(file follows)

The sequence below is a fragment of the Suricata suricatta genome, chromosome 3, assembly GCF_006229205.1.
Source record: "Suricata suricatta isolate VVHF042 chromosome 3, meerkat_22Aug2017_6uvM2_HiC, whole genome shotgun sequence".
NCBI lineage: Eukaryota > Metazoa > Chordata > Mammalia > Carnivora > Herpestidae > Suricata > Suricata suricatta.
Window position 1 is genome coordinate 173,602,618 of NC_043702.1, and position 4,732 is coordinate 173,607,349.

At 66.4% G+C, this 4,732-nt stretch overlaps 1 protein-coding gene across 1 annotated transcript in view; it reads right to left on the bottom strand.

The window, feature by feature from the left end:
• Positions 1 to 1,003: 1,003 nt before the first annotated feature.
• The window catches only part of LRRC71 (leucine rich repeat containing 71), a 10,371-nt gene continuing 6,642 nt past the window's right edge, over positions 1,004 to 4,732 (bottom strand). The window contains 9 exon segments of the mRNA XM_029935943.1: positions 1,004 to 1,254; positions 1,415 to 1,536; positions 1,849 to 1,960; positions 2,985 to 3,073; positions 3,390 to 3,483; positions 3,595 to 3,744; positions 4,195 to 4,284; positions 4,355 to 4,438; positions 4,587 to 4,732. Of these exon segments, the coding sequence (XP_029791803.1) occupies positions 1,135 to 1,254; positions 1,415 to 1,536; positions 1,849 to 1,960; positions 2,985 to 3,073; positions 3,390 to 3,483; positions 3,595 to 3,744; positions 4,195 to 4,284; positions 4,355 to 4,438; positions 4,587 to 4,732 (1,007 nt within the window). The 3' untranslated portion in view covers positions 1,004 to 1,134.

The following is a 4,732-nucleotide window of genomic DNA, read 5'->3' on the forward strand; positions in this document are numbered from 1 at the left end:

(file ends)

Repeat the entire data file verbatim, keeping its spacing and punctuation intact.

The sequence below is a fragment of the Suricata suricatta genome, chromosome 3, assembly GCF_006229205.1.
Source record: "Suricata suricatta isolate VVHF042 chromosome 3, meerkat_22Aug2017_6uvM2_HiC, whole genome shotgun sequence".
NCBI lineage: Eukaryota > Metazoa > Chordata > Mammalia > Carnivora > Herpestidae > Suricata > Suricata suricatta.
Window position 1 is genome coordinate 173,602,618 of NC_043702.1, and position 4,732 is coordinate 173,607,349.

At 66.4% G+C, this 4,732-nt stretch overlaps 1 protein-coding gene across 1 annotated transcript in view; it reads right to left on the bottom strand.

The window, feature by feature from the left end:
• Positions 1 to 1,003: 1,003 nt before the first annotated feature.
• The window catches only part of LRRC71 (leucine rich repeat containing 71), a 10,371-nt gene continuing 6,642 nt past the window's right edge, over positions 1,004 to 4,732 (bottom strand). The window contains 9 exon segments of the mRNA XM_029935943.1: positions 1,004 to 1,254; positions 1,415 to 1,536; positions 1,849 to 1,960; positions 2,985 to 3,073; positions 3,390 to 3,483; positions 3,595 to 3,744; positions 4,195 to 4,284; positions 4,355 to 4,438; positions 4,587 to 4,732. Of these exon segments, the coding sequence (XP_029791803.1) occupies positions 1,135 to 1,254; positions 1,415 to 1,536; positions 1,849 to 1,960; positions 2,985 to 3,073; positions 3,390 to 3,483; positions 3,595 to 3,744; positions 4,195 to 4,284; positions 4,355 to 4,438; positions 4,587 to 4,732 (1,007 nt within the window). The 3' untranslated portion in view covers positions 1,004 to 1,134.

The following is a 4,732-nucleotide window of genomic DNA, read 5'->3' on the forward strand; positions in this document are numbered from 1 at the left end: